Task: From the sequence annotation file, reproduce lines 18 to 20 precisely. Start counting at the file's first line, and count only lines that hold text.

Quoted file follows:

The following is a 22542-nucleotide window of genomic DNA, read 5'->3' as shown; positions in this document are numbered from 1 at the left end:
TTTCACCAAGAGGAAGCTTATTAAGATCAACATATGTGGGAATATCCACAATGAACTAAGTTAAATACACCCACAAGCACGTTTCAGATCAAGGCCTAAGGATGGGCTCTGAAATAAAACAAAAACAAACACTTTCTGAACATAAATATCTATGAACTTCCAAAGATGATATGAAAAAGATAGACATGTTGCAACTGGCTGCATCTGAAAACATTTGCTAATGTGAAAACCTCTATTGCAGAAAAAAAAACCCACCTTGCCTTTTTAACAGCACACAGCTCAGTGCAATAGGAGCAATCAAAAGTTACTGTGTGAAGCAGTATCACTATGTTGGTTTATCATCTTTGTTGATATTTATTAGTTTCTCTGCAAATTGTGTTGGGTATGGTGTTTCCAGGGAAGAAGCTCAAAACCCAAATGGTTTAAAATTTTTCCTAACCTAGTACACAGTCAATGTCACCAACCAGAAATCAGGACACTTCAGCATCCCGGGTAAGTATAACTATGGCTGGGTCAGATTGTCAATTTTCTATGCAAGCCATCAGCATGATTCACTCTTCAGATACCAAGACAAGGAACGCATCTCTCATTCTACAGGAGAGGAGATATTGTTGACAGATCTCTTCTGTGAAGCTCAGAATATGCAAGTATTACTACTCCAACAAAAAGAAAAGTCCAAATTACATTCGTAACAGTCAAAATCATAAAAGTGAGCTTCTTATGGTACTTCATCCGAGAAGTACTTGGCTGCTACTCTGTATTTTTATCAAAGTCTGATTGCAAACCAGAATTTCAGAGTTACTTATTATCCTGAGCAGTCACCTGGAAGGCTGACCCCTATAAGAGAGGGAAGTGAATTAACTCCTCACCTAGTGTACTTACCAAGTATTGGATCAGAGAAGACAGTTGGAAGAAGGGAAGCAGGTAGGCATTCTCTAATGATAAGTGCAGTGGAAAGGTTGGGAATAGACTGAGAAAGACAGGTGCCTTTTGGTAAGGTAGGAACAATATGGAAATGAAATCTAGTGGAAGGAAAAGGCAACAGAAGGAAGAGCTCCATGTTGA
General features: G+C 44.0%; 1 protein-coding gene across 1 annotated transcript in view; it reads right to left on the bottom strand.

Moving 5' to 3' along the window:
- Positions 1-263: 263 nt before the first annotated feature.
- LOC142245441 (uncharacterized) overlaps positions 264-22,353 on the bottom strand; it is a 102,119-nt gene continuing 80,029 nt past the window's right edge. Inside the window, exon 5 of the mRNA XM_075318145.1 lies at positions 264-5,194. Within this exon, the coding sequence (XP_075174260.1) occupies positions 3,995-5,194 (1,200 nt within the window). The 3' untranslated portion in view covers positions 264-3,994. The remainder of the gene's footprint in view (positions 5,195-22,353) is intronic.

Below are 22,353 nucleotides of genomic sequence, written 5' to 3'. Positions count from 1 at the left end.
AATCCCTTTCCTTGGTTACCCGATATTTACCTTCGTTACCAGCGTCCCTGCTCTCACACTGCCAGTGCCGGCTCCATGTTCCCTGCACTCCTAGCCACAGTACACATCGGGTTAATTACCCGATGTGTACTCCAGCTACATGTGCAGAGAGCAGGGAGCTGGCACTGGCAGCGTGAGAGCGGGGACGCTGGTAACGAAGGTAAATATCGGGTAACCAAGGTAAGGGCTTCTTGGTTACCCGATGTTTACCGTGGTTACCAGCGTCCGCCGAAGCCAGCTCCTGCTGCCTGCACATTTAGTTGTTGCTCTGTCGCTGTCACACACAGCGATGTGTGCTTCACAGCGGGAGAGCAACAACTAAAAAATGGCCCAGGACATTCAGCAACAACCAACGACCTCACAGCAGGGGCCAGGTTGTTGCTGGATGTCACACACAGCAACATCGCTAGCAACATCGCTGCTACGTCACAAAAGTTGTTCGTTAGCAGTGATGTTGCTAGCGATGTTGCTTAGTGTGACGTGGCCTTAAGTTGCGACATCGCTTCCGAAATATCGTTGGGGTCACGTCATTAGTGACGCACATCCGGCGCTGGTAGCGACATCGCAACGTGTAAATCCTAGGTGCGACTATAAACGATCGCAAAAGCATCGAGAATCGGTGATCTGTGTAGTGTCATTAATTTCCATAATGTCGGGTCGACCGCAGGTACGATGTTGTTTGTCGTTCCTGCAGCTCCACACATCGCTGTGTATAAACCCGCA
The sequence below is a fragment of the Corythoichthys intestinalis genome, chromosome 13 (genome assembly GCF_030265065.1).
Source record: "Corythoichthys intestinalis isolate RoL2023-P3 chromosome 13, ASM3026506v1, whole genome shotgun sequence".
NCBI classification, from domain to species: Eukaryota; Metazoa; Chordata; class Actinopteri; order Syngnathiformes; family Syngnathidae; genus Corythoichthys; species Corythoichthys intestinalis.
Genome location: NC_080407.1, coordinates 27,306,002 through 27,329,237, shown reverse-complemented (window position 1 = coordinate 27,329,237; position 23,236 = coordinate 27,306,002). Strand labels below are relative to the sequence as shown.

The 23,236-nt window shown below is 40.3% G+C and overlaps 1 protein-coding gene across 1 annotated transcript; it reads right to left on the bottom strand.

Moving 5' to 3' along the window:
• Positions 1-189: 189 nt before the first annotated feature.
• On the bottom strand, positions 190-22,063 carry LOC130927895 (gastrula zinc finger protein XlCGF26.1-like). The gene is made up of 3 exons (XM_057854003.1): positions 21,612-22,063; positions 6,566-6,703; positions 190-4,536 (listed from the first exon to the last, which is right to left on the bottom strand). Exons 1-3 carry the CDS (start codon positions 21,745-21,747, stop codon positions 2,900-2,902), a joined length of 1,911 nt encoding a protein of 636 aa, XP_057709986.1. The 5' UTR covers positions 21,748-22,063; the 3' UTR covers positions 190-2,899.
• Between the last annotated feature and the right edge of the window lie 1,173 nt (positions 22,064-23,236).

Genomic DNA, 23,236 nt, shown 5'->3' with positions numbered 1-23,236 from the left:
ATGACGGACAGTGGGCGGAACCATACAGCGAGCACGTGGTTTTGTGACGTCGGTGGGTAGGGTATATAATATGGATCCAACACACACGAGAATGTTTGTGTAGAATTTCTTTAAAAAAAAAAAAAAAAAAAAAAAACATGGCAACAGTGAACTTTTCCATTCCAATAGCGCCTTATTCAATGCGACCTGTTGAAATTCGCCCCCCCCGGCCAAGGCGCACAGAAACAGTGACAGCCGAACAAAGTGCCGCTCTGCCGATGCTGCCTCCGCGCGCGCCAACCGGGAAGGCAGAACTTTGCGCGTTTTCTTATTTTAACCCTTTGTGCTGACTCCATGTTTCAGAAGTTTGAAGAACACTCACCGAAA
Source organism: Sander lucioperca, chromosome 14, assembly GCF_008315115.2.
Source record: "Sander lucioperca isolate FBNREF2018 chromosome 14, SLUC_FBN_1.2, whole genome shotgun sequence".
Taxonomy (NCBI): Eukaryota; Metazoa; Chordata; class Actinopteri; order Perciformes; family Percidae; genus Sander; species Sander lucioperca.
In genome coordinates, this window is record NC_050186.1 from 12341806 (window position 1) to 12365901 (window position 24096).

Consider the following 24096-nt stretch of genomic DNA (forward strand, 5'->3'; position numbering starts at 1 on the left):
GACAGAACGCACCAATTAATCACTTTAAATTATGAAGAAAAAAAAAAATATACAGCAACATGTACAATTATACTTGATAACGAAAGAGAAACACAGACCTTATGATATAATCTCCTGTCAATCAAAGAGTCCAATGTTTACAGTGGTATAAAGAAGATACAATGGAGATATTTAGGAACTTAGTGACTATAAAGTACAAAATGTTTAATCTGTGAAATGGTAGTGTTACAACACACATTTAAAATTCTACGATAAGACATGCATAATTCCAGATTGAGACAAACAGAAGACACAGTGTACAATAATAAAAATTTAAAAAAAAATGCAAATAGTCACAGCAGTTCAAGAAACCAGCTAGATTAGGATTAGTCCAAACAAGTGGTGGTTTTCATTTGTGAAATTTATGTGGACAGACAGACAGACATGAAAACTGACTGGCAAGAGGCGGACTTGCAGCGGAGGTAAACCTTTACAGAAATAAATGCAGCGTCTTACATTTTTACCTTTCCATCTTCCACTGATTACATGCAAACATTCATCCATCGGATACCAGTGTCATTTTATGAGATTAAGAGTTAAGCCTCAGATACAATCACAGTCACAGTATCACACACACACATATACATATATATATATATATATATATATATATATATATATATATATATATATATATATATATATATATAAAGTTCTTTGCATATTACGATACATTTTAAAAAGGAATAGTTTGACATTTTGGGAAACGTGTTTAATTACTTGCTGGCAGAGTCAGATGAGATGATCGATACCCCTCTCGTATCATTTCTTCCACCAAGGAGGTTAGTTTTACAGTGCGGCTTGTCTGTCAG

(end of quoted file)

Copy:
Genomic DNA, 23,236 nt, shown 5'->3' with positions numbered 1-23,236 from the left:
ATGACGGACAGTGGGCGGAACCATACAGCGAGCACGTGGTTTTGTGACGTCGGTGGGTAGGGTATATAATATGGATCCAACACACACGAGAATGTTTGTGTAGAATTTCTTTAAAAAAAAAAAAAAAAAAAAAAAACATGGCAACAGTGAACTTTTCCATTCCAATAGCGCCTTATTCAATGCGACCTGTTGAAATTCGCCCCCCCCGGCCAAGGCGCACAGAAACAGTGACAGCCGAACAAAGTGCCGCTCTGCCGATGCTGCCTCCGCGCGCGCCAACCGGGAAGGCAGAACTTTGCGCGTTTTCTTATTTTAACCCTTTGTGCTGACTCCATGTTTCAGAAGTTTGAAGAACACTCACCGAAA
Source organism: Sander lucioperca, chromosome 14, assembly GCF_008315115.2.